How to calculate severance pay due to employees during retrenchments

How to calculate severance pay due to employees during retrenchments

How to calculate severance pay due to employees during retrenchments

It has been estimated that South Africa has lost approximately 2,2 million jobs in the second quarter of 2020.

When the number of discouraged job seekers are included in the current unemployment statistics, the unemployment rate seems higher than 27% and closer to 43%. Further, according to the latest Bloomberg report, South Africa has the highest unemployment rate among 83 surveyed countries.

As a result, many employers have unfortunately had no choice but to retrench employees at great cost.

Many employers have a vague understanding of the process of a retrenchment  but are unsure how to calculate an employee’s severance pay.

In this blog, we will look at some of the fundamentals when calculating severance pay in the event of retrenchment.

Where to start when you calculate an employee’s severance pay?

The starting point to calculate the employee’s severance pay will be to understand sections 35 and 41 of the Basic Conditions of Employment (BCEA). These sections were supplemented by a notice published in the Government Gazette 24889, dated 23 May 2003, which breaks down and explains how to interpret sections 35 and 41 of the BCEA.

Calculation of remuneration and wages (section 35 of the BCEA)

(1) An employee’s wage is calculated by reference to the number of hours the employee ordinarily works.

(3) An employee’s monthly remuneration or wage is four and one-third times the employee’s weekly remuneration or wage, respectively.

(4) If an employee’s remuneration or wage is calculated, either wholly or in part, on a basis other than time or if an employee’s remuneration or wage fluctuates significantly from period to period, any payment to that employee in terms of this Act must be calculated by reference to the employee’s remuneration or wage during—

  • the preceding 13 weeks; or
  • if the employee has been in employment for a shorter period, that period.

Understanding severance pay (section 41 of the BCEA)

(1) For the purposes of this section, ‘‘operational requirements’’ means requirements based on the economic, technological, structural or similar needs of an employer.

(2) An employer must pay an employee who is dismissed for reasons based on the employer’s operational requirements severance pay equal to at least one week’s remuneration for each completed year of continuous service with that employer, calculated in accordance with section 35.

Government Gazette 24889 – calculation of employee’s remuneration in terms of section 35 of the BCEA

1. The following payments are included in an employee’s remuneration for the purposes of calculating pay for annual leave in terms of section 21, payment instead of notice in terms of section 38, and severance pay in terms of section 41:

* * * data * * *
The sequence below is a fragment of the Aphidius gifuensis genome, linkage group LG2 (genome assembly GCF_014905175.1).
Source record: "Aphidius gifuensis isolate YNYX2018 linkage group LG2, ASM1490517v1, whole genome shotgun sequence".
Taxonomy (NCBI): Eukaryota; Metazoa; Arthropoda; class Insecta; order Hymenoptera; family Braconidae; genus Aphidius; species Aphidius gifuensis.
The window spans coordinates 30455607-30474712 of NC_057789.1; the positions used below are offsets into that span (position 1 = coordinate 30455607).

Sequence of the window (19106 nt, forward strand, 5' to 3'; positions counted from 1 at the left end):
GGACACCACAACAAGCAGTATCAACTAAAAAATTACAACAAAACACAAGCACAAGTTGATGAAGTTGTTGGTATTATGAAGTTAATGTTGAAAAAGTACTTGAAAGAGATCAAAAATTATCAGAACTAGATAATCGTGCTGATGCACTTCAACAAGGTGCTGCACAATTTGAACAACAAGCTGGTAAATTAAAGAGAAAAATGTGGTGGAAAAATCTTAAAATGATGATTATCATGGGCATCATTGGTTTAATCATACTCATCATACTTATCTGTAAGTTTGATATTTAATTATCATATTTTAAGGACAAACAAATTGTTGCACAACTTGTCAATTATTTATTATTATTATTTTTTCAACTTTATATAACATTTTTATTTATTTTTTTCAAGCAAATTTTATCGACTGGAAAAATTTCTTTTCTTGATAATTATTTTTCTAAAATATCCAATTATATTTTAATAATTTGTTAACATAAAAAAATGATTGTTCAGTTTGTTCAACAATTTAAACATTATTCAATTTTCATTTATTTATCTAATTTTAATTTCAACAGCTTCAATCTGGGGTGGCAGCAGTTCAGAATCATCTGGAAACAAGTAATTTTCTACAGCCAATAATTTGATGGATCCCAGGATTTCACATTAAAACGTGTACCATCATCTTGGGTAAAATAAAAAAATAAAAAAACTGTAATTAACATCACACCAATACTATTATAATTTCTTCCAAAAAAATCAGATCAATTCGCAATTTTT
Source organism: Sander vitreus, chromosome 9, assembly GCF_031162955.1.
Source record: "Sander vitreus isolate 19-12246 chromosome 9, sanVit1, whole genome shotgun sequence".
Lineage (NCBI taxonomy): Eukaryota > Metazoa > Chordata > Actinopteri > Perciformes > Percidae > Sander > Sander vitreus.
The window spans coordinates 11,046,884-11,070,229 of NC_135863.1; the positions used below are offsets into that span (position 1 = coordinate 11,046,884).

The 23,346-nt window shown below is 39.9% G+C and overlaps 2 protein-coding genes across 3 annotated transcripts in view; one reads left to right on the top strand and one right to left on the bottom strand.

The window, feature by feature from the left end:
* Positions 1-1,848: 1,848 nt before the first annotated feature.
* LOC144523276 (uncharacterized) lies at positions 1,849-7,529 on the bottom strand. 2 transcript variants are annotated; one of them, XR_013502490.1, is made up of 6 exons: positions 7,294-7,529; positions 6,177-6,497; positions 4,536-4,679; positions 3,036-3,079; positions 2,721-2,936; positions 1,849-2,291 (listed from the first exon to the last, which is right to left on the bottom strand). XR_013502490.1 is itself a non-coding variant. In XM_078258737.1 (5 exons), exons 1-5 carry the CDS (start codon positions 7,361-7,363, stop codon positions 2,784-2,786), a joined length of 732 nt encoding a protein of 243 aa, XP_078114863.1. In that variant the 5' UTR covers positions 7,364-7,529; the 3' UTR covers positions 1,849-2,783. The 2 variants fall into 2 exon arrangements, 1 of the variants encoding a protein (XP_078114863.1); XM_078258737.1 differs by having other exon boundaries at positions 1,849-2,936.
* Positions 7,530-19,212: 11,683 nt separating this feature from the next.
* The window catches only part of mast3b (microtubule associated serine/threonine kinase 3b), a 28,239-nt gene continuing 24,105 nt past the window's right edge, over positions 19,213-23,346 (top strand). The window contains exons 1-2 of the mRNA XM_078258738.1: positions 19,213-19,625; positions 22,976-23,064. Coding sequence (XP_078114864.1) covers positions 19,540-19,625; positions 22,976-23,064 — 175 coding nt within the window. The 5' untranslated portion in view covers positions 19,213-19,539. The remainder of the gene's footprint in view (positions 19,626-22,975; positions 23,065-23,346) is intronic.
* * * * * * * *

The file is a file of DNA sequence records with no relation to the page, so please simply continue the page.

• Housing or accommodation allowance or subsidy or housing or accommodation received as a benefit in kind;
  • Car allowance of provision of a car, except to the extent that the car is provided to enable the employee to work;
  • Any cash payments made to an employee, except those listed as exclusions in terms of this schedule;
  • Any other payment in kind received by an employee, except those listed as exclusions in terms of this schedule;
  • Employer’s contributions to medical aid, pension, provident fund or similar schemes;
  • Employer’s contributions to funeral or death benefit schemes.

2. The following items do not form part of remuneration for the purposes of these calculations:

  • Any cash payment or payment in kind provided to enable the employee to work (for example, an equipment, tool or similar allowance or provision of transport or the payment of a transport allowance to enable the employee to travel to and from work);
  • A relocation allowance;
  • Gratuities (for example, tips received from customers) and gifts from the employer;
  • Share incentive schemes;
  • Discretionary payments not related to an employee’s hours of work or performance (for example, a discretionary profit-sharing scheme);
  • An entertainment allowance;
  • An education or schooling allowance.

3. A payment received in a particular period in respect of a longer period (e.g. a thirteenth cheque) must be pro-rated.

SERR Synergy assists employers to understand and appreciate the correct final payments to be made to employees during these extraordinary and challenging times. Our aim is to ensure that our clients make the correct payments to employees so that an employee’s right to a fair dismissal for operational requirements and their dignity are protected throughout the retrenchment process. We can ensure that the dignity of the employee is respected by adhering to the calculations and formulae that constitute the final payments due to the employee. 

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